So, imagine what Britain in 2033 would look like without HS2.
The forecasters tell us that Britain’s population will have hit 72 million.
Rail journeys will have risen by a further 40%.
And rail freight will have doubled once more.
Yet in that future without HS2 we’d still be relying on a rail network whose central components are in places nearly 200 years old, built to compete with the stagecoach and the horse-drawn canal barge, and for a population almost 5 times smaller.
What will it be like to travel by train then?
What will it be like in the decades that follow?
Can anyone seriously consider these facts and say that major investment in a new line – the first for a 100 years – is unnecessary?
That is, if you like, the negative case for HS2: the capacity problem that HS2 is designed to solve.
The case for HS2: regeneration and jobs
But there’s also a positive case: the way that HS2 will transform our country.
And that case draws upon the unique power of transport investment to change towns, cities and communities for the better.
If you want any proof of what transport can do, look at this neighbourhood.
The docks built here allowed for the movement of people and goods around the world on a scale never seen before in history.
And they made Britain prosper.
And now Canary Wharf’s second incarnation as an engine of the economy was fuelled by fresh investment in transport.
When the Docklands Light Railway opened in 1987, it was one of the major catalysts for the regeneration of this area.
Further investment followed with the Jubilee line extension in 1999.
And soon this will be bolstered by the Crossrail line.
But it is not just here.
We’ve seen the regenerative effects of new high speed rail at St Pancras.
Just as we have further afield, in cities such as Bordeaux and Utrecht.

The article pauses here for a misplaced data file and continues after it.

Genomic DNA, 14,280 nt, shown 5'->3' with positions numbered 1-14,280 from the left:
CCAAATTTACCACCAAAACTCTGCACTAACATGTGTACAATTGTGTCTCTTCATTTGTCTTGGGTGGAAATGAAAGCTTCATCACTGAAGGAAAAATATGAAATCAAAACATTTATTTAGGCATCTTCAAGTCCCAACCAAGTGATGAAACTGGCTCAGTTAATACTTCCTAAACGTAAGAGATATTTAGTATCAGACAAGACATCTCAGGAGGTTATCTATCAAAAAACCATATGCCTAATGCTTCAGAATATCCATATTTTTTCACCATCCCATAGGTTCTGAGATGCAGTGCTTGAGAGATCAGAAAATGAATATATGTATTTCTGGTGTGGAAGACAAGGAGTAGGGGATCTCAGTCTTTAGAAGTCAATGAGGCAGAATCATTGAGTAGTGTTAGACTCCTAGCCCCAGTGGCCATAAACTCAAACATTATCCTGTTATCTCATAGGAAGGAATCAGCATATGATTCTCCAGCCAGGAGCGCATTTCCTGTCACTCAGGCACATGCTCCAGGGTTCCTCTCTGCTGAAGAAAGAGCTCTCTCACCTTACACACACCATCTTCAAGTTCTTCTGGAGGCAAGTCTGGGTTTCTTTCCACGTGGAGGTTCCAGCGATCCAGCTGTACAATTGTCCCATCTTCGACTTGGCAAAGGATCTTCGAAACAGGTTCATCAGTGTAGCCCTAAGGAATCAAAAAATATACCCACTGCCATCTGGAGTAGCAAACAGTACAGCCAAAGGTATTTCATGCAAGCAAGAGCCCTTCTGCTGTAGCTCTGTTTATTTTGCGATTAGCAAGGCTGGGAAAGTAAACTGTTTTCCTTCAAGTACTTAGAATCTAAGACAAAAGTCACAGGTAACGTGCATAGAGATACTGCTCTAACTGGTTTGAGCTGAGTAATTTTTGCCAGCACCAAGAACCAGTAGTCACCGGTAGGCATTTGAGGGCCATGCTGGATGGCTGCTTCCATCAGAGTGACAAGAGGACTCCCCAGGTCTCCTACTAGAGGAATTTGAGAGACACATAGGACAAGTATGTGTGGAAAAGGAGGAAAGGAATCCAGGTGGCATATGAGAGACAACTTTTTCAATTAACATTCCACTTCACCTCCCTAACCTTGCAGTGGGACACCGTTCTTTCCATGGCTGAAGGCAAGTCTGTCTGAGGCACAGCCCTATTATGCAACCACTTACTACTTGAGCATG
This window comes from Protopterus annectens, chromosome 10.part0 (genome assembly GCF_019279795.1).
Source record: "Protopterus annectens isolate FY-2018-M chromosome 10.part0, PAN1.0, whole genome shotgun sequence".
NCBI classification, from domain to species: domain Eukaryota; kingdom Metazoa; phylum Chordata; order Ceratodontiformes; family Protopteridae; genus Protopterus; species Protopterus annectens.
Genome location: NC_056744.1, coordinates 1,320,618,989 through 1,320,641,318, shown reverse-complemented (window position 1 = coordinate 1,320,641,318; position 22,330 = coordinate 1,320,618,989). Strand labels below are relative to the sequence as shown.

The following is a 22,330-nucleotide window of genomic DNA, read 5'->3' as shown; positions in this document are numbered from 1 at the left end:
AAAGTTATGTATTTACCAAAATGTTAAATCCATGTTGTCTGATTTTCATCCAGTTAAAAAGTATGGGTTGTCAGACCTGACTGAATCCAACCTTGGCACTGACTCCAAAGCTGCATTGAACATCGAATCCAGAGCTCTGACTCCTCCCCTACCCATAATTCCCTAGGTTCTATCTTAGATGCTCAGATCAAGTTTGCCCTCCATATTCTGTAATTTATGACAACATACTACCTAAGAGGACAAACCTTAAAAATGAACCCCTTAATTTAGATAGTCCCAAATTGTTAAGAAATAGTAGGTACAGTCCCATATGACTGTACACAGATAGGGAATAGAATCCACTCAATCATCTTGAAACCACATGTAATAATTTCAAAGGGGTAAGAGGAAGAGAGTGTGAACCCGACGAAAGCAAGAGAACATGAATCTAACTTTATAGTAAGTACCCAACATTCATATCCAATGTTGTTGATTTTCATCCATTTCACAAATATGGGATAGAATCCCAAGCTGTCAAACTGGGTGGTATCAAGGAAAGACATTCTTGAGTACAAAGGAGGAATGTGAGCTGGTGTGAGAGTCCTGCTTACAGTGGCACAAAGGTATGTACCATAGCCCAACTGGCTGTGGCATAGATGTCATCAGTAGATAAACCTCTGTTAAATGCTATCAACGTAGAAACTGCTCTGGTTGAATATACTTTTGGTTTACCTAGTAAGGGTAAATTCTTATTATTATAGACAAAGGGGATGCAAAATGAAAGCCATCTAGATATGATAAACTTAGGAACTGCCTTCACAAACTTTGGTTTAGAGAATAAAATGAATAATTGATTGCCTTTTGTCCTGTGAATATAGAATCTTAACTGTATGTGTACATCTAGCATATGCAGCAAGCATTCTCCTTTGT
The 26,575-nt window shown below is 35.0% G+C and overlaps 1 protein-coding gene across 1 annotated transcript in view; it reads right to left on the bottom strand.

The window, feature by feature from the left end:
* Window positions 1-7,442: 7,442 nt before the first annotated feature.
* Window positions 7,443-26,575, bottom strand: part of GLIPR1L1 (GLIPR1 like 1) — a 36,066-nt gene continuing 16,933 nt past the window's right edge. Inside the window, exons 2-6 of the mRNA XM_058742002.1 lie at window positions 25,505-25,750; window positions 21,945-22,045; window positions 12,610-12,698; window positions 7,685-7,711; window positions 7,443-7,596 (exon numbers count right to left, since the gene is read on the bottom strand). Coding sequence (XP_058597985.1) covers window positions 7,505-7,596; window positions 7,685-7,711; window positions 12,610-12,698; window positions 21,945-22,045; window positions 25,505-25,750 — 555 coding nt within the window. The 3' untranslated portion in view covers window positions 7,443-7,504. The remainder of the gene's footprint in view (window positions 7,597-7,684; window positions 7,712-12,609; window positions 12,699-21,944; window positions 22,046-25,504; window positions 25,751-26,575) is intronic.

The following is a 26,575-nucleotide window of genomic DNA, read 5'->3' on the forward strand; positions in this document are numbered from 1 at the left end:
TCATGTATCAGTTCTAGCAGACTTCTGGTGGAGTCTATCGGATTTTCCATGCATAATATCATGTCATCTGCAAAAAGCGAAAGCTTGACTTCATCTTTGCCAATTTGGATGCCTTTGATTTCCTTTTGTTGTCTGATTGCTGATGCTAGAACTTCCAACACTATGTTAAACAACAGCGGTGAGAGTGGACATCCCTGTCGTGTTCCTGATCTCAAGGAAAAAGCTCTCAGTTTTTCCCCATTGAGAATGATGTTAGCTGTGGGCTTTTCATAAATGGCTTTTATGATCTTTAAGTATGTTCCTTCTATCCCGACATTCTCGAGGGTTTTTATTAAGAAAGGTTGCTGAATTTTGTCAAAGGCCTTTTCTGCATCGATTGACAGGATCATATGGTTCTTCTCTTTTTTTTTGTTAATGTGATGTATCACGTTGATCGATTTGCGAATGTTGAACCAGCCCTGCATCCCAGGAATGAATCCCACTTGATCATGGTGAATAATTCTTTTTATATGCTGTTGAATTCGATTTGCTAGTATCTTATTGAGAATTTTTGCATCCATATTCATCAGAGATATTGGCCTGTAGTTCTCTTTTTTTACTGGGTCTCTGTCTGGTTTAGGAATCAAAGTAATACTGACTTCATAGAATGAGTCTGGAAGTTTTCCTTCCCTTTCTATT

We want the same effect at Euston, Old Oak Common, Curzon Street, Crewe, Toton, Sheffield, Manchester and Leeds – along with the dozens of other towns and cities who will be better connected as a result of HS2.
Yet we don’t have to wait until HS2 opens to see signs of transformation in our cities.
It’s already started.
When Burberry announced a £50 million investment in a new factory in Leeds, the Chairman said, and I quote:
One of the great advantages of Burberry’s new facility being in the centre of Leeds is being so close to the new HS2 station.
It will have a significant and positive impact on the way we operate as a business for many years to come.
And HSBC cited HS2 as one of the reasons it’s moving its retail headquarters from London to Birmingham, along with a thousand jobs.
Just this Friday, the train company Alstom announced it will build a new factory and training centre in Cheshire, employing 600 people, from which it plans to bid for contracts on HS2.
Yet it’s not just blue chip companies planning for the arrival of HS2.
The leader of Cheshire East Council, Councillor Rachel Bailey has said that:
The difference HS2 is already making to Crewe is tangible. In schools it is helping to lift pupils’ horizons, particularly on skills.
So we’re already marking out the career paths to help people who want to work on HS2.